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Prion Protectors

Editor’s choice in immunology

By | January 1, 2012

image: Prion Protectors Mav proteinsDr. Fajian Hou, Hui Zheng, Qiu-Xing Jiang, and Zhijian J. Chen, University of Texas, Southwestern

Mav proteinsDR. FAJIAN HOU, HUI ZHENG, QIU-XING JIANG, AND ZHIJIAN J. CHEN, UNIVERSITY OF TEXAS.

The paper

F. Hou et al., “MAVS forms functional prion-like aggregates to activate and propagate antiviral innate immune response,” Cell, 146:448-61, 2011.

The finding

In trying to tease apart the signaling pathway that activates an innate immune response, Zhijian “James” Chen and colleagues at the University of Texas Southwestern Medical Center discovered that an intermediary mitochondrial protein called MAVS acts like a prion—activating other MAVSs and aggregating—and in this form potently initiates the next signal in the cascade that leads to innate cytokine production. This finding is the first report of a prion-like protein in mammalian cells.

The receptor

A cell infected with an RNA virus such as influenza alerts other cells by activating innate immune pathways. A cytoplasmic receptor, RIG-1, detects viral RNA particles and activates the mitochondrial membrane protein MAVS, which in turn activates the next step in the signaling cascade. Chen and colleagues showed that once RIG-1 had turned on the MAVS proteins, those MAVSs could activate other MAVSs in vitro, even when RIG-1 was absent. “They form the seed that cause the other MAVS to aggregate,” says Chen.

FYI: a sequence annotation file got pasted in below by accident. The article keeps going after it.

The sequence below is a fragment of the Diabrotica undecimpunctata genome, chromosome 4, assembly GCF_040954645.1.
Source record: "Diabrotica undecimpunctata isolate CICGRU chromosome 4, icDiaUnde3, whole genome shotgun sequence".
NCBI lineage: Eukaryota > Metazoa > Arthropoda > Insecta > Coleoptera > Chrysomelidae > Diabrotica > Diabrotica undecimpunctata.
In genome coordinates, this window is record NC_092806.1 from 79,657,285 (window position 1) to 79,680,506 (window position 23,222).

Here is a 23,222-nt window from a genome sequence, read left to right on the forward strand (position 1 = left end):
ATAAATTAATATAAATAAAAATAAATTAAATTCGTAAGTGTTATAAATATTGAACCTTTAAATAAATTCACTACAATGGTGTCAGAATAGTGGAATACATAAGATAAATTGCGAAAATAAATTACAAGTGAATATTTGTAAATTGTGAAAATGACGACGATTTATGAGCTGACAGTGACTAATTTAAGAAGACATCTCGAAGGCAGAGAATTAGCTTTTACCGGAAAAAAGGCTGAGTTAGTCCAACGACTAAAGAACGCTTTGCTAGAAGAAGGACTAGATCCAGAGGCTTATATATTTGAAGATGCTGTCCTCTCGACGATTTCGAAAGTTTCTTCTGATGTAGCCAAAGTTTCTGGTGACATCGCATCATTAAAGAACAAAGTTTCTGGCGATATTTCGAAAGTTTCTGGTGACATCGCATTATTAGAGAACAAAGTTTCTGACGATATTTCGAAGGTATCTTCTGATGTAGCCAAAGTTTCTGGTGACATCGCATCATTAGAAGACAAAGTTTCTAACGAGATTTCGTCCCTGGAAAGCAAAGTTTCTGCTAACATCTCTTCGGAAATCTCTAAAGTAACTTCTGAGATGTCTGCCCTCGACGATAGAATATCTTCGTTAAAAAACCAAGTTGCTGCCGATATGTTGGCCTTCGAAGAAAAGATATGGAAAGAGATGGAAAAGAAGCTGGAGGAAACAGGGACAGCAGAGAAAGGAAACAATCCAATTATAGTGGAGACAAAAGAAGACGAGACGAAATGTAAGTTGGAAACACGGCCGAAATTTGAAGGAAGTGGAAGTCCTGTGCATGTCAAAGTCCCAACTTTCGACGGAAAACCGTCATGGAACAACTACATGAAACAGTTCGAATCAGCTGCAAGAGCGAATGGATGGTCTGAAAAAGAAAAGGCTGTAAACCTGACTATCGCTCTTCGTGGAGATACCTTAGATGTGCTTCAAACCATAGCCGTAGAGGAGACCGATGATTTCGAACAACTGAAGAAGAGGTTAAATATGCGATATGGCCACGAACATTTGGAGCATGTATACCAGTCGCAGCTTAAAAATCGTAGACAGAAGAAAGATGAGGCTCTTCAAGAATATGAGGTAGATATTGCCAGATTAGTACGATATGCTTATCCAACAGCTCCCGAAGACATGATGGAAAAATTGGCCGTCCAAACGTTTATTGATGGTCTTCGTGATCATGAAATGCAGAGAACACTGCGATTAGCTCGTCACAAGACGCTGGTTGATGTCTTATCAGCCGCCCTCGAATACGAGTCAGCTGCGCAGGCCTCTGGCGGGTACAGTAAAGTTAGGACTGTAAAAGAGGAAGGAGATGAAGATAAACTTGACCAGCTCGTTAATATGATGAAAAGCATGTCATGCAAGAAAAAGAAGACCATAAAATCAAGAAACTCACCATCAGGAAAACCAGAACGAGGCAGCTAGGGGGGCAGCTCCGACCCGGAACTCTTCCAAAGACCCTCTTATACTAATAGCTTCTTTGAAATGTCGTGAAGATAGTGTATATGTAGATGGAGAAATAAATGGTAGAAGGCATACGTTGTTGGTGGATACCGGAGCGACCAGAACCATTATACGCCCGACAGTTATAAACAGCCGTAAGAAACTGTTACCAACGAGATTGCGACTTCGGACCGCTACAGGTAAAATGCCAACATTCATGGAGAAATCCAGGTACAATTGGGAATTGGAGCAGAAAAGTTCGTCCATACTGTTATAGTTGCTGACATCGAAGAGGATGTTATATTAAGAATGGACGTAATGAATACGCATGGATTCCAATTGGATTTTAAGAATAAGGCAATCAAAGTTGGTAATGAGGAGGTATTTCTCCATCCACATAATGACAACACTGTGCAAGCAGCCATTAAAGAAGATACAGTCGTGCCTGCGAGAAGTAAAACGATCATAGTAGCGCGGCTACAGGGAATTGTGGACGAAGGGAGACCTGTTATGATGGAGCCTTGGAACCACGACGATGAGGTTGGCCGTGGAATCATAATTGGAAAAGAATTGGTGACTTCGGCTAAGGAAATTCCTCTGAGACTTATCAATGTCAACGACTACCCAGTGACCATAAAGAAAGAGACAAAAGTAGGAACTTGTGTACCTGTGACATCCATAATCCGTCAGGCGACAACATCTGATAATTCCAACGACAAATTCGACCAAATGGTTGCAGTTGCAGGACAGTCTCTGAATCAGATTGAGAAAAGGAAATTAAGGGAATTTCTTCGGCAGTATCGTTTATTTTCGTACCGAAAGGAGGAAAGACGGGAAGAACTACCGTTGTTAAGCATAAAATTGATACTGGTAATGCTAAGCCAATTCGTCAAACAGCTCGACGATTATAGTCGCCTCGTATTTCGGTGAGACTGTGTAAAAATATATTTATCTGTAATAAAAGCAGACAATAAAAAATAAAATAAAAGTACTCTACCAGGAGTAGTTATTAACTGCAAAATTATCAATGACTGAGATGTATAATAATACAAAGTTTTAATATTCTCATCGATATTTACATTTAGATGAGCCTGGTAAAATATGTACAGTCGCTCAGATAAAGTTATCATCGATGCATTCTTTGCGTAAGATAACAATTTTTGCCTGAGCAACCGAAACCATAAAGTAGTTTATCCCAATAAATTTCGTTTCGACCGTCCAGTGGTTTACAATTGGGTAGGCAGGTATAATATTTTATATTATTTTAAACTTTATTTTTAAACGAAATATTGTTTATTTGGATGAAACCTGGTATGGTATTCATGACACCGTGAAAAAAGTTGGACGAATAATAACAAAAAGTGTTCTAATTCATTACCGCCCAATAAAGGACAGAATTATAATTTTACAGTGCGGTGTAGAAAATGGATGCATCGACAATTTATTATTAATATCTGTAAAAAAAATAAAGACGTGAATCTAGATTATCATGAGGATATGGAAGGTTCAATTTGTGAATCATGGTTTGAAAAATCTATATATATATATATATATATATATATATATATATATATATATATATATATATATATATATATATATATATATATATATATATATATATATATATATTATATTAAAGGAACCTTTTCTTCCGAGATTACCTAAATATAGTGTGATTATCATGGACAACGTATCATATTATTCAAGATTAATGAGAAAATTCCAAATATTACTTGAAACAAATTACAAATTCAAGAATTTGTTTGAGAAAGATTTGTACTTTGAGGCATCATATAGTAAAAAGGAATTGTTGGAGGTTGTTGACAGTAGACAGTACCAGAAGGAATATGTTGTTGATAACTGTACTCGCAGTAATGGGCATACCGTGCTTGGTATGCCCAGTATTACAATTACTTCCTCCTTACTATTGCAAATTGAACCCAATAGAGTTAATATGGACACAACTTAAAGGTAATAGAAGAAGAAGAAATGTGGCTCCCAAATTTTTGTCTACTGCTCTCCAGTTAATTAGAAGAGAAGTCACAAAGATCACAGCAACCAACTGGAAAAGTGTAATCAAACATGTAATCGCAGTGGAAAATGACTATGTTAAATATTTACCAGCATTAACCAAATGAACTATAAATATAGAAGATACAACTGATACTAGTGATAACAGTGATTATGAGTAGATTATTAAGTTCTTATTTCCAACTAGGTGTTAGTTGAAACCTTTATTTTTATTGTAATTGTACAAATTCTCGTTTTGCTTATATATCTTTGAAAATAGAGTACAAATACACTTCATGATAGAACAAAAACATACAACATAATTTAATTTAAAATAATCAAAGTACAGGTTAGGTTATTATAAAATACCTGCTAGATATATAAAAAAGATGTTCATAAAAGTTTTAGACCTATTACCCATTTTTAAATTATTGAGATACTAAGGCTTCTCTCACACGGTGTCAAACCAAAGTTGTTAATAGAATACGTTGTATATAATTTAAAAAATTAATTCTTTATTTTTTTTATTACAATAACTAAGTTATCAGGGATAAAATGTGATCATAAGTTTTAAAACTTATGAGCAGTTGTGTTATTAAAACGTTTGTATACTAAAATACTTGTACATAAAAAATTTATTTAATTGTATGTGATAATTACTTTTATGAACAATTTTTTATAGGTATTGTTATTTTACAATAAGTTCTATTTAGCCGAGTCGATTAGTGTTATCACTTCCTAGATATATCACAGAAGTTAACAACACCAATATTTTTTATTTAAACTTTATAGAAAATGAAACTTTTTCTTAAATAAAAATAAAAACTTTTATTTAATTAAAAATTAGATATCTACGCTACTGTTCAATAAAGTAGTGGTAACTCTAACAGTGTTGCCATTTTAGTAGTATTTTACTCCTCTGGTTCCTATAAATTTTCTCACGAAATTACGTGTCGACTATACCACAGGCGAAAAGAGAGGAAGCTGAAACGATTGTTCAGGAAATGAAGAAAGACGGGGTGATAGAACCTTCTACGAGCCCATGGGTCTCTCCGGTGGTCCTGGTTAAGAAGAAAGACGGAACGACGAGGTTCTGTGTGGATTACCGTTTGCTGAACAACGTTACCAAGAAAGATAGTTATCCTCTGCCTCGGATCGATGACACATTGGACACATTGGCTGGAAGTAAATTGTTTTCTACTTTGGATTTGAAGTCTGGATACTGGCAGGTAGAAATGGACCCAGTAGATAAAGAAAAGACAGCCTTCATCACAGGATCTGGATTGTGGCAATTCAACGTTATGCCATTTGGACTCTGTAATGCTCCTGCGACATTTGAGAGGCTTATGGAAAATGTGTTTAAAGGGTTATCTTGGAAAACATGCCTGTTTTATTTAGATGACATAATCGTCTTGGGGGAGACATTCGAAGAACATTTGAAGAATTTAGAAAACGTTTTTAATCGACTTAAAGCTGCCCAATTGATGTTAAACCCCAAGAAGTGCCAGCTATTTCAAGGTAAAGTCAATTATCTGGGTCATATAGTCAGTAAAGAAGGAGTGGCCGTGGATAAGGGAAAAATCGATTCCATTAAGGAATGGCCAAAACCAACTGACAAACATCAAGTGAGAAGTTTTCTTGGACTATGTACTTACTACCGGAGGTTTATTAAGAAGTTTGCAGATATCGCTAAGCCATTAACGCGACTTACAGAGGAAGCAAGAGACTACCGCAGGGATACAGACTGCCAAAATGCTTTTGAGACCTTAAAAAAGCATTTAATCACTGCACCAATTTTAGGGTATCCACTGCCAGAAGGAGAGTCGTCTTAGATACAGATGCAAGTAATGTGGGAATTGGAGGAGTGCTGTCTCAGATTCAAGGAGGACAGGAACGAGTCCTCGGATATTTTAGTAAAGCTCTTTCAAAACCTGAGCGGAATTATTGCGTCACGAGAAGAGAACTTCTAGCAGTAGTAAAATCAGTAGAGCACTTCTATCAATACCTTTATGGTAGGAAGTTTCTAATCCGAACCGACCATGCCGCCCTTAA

The amplifier

Chen thinks that the prion-like activation and aggregation of MAVS proteins can amplify the signal from just a few molecules of activated RIG-1. By multiplying the next step, the activated MAVS convey a stronger downstream signal.

The implication

With such a simple way to amplify a signal, “one wonders how common this is in signal transduction,” says The Scripps Research Institute’s Bruce Beutler, as many signal transduction pathways could benefit from such an amplifying step.

 

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Comments

Avatar of: Robert Miles

Robert Miles

Posts: 1

January 14, 2012

So there's been no mention of the prion that the human brain uses as it's natural defense against Alzheimer's?  I've found nothing on whether that one appears within brain cells, or only outside the cells, though.  Apparantly, no other species uses this method.

Avatar of:

Posts: 0

January 14, 2012

So there's been no mention of the prion that the human brain uses as it's natural defense against Alzheimer's?  I've found nothing on whether that one appears within brain cells, or only outside the cells, though.  Apparantly, no other species uses this method.

Avatar of:

Posts: 0

January 14, 2012

So there's been no mention of the prion that the human brain uses as it's natural defense against Alzheimer's?  I've found nothing on whether that one appears within brain cells, or only outside the cells, though.  Apparantly, no other species uses this method.

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